The old “New Journalism” debate* — now with JT Leroy

Marc Smirnoff, editor and publisher of Oxford American, reponds at Syntax of Things to John Nova Lomax’s recent Houston Press article portraying Smirnoff as a clueless and possibly unscrupulous yahoo who, in the latest issue of the magazine, misleadingly characterized JT Leroy’s piece on Lorreta Lynn as an “essay” instead of “creative non-fiction.”

Smirnoff says, in part:

Mr. Lomax is not the first reporter to strong-arm an interview subject’s words and meaning out of context, but it is nonetheless wrong for him to do so, especially in a piece about journalistic ethics.

I would also like to point out that Mr. Lomax promised that he would quote me “verbatim.” If by “verbatim,” he meant (as any standard dictionary does) in totality, “word by word,” then most assuredly Mr. Lomax did not keep his promise otherwise your readers would have learned that I put Mr. LeRoy’s creative nonfiction in the same defensible category as I put the creative nonfiction of icons like Norman Mailer, Tom Wolfe, and Joseph Mitchell….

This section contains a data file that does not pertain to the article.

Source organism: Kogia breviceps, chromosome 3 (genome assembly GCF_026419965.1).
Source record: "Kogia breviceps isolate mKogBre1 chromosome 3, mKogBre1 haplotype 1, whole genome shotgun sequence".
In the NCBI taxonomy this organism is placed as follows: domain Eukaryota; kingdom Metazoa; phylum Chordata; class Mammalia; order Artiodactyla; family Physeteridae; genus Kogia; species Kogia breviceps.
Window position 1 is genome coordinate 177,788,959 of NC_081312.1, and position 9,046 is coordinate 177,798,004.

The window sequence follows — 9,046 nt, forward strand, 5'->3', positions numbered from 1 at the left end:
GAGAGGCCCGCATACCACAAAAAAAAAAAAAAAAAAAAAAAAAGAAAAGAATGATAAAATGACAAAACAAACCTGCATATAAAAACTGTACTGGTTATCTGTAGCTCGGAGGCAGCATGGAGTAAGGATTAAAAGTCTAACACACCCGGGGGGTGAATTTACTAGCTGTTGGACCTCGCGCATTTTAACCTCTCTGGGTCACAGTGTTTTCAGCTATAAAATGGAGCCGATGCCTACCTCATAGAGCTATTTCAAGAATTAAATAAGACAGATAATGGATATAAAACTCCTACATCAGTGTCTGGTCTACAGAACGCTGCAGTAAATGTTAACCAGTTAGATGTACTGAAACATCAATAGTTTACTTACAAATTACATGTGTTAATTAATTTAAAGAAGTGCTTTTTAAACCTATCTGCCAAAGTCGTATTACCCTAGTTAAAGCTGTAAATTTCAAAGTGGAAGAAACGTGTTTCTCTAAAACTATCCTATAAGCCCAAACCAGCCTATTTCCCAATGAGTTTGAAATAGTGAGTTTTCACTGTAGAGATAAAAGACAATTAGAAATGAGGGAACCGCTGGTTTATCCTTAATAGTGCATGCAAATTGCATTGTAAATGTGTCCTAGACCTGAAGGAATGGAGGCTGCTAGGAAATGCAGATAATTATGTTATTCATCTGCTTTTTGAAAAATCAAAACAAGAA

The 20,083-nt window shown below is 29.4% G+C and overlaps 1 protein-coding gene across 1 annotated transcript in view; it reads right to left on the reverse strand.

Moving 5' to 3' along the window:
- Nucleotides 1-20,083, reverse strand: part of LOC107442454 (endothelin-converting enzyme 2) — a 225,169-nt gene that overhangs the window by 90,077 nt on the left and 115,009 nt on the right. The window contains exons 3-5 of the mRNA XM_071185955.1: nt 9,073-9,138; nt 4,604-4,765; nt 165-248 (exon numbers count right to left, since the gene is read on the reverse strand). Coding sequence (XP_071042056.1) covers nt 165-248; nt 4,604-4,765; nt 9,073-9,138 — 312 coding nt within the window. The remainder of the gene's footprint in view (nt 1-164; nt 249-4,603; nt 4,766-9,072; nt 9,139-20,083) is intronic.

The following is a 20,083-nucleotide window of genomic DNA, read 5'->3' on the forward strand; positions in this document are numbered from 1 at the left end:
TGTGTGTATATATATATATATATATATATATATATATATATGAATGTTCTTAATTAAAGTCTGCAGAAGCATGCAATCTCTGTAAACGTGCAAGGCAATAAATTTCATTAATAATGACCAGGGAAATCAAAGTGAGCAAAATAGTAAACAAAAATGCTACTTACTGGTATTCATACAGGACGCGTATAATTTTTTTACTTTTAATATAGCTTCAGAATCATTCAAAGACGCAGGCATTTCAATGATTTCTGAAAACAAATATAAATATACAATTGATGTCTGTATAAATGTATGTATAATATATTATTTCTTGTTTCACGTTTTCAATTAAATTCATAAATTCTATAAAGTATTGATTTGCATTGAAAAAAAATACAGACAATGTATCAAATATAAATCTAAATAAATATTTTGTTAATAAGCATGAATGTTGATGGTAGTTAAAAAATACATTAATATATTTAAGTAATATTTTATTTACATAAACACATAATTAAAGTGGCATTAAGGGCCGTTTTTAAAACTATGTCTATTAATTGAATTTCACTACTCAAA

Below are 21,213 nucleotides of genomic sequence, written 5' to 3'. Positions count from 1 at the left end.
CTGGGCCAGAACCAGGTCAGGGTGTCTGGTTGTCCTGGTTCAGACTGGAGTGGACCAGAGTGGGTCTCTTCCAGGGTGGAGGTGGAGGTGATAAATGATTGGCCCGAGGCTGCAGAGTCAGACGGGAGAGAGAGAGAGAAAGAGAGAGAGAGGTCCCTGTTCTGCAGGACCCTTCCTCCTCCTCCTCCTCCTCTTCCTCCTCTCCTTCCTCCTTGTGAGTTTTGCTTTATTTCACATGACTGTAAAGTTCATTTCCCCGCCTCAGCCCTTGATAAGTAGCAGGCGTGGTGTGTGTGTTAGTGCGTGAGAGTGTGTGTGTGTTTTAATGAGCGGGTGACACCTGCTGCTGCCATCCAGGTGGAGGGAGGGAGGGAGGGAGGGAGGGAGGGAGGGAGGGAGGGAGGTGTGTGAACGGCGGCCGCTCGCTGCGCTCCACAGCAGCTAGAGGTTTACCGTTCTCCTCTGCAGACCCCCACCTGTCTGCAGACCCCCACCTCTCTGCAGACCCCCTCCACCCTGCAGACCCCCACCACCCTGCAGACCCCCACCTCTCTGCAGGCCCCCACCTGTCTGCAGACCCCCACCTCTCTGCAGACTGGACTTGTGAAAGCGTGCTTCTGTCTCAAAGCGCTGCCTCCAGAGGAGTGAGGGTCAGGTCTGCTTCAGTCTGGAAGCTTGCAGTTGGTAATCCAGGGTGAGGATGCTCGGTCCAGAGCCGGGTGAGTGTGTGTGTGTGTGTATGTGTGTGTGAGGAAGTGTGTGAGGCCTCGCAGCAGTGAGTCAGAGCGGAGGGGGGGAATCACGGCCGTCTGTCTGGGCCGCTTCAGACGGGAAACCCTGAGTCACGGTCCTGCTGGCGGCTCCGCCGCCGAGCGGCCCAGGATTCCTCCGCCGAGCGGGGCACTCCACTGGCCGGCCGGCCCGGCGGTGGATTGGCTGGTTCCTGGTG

I’m fine with Mr. Lomax thinking I made a bad decision in labeling Mr. LeRoy’s creative nonfiction an essay. That’s a defensible criticism. What I’m not fine with is Mr. Lomax anointing himself arbiter of journalistic ethics when he himself appears so lacking in them.

* See, e.g., Michael J. Arlen’s 1972 Atlantic article, Notes on the New Journalism, arguing, “The New Journalist is in the end less a journalist than an impresario.” And here’s Dana on Leroy.


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